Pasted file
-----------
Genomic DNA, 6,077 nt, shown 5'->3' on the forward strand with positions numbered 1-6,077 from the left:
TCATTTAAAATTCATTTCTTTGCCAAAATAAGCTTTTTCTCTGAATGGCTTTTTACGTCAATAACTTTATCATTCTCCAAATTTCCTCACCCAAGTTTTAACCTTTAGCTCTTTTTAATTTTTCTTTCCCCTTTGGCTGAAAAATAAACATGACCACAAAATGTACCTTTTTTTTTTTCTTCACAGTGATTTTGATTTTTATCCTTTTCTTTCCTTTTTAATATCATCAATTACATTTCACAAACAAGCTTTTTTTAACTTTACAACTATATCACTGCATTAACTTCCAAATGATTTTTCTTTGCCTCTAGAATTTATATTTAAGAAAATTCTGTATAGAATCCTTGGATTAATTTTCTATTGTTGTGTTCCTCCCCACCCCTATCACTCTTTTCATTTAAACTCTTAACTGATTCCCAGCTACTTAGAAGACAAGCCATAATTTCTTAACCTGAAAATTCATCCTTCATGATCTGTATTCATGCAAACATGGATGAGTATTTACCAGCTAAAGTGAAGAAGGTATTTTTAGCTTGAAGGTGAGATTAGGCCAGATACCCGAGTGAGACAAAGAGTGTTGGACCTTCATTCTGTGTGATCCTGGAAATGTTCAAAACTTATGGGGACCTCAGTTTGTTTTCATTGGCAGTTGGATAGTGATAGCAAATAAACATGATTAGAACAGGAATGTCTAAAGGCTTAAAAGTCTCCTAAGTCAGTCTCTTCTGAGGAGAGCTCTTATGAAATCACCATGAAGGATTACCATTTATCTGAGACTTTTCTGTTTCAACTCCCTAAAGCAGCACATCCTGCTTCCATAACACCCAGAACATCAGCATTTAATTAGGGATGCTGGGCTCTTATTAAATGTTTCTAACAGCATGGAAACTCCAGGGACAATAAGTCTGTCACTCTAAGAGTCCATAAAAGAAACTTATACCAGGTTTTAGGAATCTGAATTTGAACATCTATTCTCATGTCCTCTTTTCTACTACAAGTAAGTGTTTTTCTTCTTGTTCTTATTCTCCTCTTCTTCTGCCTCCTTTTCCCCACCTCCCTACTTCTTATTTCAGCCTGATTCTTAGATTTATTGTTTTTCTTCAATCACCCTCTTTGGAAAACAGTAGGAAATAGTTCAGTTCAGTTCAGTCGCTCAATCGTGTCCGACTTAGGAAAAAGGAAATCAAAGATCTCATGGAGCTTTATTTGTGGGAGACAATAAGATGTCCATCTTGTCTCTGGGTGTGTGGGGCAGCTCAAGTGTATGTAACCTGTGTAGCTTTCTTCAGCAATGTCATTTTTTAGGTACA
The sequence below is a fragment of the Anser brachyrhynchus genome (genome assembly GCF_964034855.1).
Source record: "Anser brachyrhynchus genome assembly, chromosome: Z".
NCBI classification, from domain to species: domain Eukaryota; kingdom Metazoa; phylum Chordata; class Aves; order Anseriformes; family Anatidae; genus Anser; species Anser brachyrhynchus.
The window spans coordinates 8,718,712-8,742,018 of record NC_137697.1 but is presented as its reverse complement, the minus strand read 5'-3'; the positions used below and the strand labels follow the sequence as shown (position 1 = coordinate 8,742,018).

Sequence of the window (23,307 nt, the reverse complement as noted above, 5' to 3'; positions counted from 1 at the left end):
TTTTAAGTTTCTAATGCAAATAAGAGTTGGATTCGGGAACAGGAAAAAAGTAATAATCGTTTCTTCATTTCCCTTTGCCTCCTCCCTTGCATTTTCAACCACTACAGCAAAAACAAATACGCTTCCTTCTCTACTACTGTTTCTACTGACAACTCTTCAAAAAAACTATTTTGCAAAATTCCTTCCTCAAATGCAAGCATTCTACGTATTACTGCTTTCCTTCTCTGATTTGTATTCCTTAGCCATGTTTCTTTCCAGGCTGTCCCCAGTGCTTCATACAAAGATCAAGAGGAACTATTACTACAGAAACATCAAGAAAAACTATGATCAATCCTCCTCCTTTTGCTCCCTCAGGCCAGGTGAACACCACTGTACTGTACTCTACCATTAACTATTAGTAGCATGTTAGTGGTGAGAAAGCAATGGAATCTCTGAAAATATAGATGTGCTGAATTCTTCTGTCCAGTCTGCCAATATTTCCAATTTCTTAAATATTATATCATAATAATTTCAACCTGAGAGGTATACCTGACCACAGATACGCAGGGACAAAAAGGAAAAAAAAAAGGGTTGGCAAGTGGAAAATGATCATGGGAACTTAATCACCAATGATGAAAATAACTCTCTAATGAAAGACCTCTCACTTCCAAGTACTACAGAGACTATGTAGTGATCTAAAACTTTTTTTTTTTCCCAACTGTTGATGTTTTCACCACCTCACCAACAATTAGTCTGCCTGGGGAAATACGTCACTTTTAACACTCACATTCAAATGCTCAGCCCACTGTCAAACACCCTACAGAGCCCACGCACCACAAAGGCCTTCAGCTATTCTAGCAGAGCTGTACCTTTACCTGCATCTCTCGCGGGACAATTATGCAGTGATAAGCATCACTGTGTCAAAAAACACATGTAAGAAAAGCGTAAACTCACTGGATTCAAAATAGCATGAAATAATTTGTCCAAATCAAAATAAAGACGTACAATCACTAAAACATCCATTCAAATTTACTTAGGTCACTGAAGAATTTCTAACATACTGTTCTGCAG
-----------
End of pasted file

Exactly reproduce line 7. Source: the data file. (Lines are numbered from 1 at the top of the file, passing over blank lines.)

Sequence of the window (23,307 nt, the reverse complement as noted above, 5' to 3'; positions counted from 1 at the left end):